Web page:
Today the government is publishing ‘More affordable childcare’, which sets out our plans for improving the supply of affordable childcare.
Reliable and affordable childcare is vital to giving parents the choice to get into and remain in work. We know that for many parents, before and after school and holiday care is the most difficult and costly to find.
‘More affordable childcare’ sets out the government’s plans to help working parents access the childcare they need when they need it, in particular by:
- helping schools to offer affordable after school and holiday care, either alone or working with private and voluntary providers
- enabling nurseries to expand by reducing red tape and removing planning restrictions
- ensuring that childminders and nurseries that are good or outstanding can automatically receive government funding for 2-, 3- and 4-year-olds
- supporting parents to access more informal care
We want to encourage more schools to follow the examples of trailblazers like Harris Academies and the Free School Norwich by offering parents childcare before and after school and during holiday times, working with private and voluntary providers if they want to do so.
Today Harris Academies has committed that every new Harris primary academy that opens will offer a wrap around care service from 8am to 6pm as a minimum for the children that attend. The Free School Norwich offers childcare for parents before and after school and for 51 weeks a year, all on a self-funding basis.
The government wants to make it easier for nurseries and childminders to expand by extending the planning relaxations recently introduced for state-funded schools to nurseries, such as using vacant office space.
All good and outstanding childminders and nurseries will automatically be eligible to receive government early education funding from September. At the moment local authorities act as gatekeepers to this funding. This change will mean that over 80% of nurseries and over 70% of childminders would be able to receive this funding. Less than 10% of childminders currently offer funded places. This reform will help create a fairer market for childminders, which alongside the introduction of childminder agencies should see increased choice for parents who want high quality home-based care.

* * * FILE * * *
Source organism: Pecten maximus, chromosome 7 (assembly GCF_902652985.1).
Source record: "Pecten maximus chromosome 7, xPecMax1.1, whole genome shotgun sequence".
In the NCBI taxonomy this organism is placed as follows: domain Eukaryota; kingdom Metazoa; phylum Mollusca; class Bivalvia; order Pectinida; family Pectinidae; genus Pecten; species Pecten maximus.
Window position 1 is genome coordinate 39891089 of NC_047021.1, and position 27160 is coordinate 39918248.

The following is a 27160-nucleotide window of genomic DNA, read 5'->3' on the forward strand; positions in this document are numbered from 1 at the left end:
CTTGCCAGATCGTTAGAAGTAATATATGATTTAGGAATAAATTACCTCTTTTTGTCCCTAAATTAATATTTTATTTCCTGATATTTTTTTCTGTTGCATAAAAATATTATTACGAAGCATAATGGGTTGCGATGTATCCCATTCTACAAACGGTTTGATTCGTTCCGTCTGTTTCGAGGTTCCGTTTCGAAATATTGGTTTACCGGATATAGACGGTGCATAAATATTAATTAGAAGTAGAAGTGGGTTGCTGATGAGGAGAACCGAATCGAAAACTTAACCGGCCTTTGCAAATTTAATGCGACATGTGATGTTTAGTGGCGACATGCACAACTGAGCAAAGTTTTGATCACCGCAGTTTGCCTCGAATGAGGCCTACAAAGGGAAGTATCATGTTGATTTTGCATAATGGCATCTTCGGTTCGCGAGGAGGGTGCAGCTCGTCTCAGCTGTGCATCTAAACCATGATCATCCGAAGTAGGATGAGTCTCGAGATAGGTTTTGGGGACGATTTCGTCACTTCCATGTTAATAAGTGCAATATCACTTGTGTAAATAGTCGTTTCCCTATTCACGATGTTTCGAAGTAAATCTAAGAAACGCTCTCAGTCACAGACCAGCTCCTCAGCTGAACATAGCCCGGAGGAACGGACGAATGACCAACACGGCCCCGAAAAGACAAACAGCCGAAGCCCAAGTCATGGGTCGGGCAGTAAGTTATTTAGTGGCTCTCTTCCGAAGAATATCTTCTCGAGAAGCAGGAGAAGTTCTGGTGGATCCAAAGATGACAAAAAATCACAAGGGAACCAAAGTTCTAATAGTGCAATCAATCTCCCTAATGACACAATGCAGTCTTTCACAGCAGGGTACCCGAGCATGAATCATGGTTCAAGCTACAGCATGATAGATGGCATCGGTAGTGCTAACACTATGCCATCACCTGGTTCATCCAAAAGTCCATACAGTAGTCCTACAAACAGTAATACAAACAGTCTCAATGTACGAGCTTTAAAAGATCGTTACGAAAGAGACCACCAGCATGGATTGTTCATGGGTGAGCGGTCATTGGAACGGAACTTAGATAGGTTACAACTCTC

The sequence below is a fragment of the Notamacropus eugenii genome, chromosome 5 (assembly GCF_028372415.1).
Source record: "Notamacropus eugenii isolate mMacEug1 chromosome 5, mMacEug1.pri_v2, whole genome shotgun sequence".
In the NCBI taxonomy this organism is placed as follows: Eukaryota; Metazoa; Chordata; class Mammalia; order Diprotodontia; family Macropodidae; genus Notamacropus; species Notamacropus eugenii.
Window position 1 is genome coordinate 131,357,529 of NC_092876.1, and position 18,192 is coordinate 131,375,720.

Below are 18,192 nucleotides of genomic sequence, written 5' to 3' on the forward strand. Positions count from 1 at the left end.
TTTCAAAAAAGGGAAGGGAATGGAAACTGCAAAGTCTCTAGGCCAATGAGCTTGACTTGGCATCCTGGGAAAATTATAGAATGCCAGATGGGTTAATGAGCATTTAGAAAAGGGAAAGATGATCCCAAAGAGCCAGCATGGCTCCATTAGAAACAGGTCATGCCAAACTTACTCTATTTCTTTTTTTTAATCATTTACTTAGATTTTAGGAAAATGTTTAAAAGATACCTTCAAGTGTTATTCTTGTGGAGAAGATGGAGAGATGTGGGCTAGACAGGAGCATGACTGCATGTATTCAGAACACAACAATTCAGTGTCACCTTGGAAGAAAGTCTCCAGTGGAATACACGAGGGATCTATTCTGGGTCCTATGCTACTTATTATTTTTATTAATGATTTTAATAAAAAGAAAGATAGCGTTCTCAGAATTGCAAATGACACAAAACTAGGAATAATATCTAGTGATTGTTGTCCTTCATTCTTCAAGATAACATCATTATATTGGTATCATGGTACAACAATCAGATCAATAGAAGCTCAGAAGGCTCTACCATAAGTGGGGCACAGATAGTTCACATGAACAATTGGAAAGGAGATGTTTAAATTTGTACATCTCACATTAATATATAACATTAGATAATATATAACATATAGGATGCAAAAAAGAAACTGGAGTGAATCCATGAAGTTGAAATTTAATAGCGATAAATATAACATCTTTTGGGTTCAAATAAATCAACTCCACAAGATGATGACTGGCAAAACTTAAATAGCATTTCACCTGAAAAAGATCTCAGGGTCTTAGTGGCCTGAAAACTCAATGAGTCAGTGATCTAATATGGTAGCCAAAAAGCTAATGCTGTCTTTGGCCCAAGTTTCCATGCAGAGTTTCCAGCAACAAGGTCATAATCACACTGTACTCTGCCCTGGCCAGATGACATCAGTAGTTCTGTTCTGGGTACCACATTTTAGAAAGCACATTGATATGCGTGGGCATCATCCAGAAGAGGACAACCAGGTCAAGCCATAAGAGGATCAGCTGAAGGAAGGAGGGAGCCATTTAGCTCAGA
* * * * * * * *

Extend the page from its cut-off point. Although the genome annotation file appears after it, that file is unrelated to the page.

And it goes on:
This change will free up local authorities to work in concert with Ofsted to improve weaker providers and attract new strong providers to their areas.
We will also seek to address historic unfairnesses in funding by looking to introduce a national funding formula for early education in time.
In addition, we are proposing to streamline regulations, so that:
- schools have flexibility to provide childcare beyond term times and beyond the school day, making it easier for schools to offer provision from 8am to 6pm for 3- and 4-year-olds and primary school children, in addition to enabling school nurseries to accept 2-year-olds
- we will remove the unnecessary after-school learning requirements for children of reception age, who are already being taught during the school day
- there will be a single set of safety requirements for all children, with separate learning requirements for those not at school, in place of the 3 separate sets of requirements that currently apply
- nurseries and childminders do not need to complete paperwork such as ‘learning journeys’, meaning more time with children
- we will support parents to make common sense arrangements with their friends and neighbours by increasing the amount of time that a child can be looked after informally from 2 to 3 hours per day.
Copies of the report and consultation documents will be in House libraries.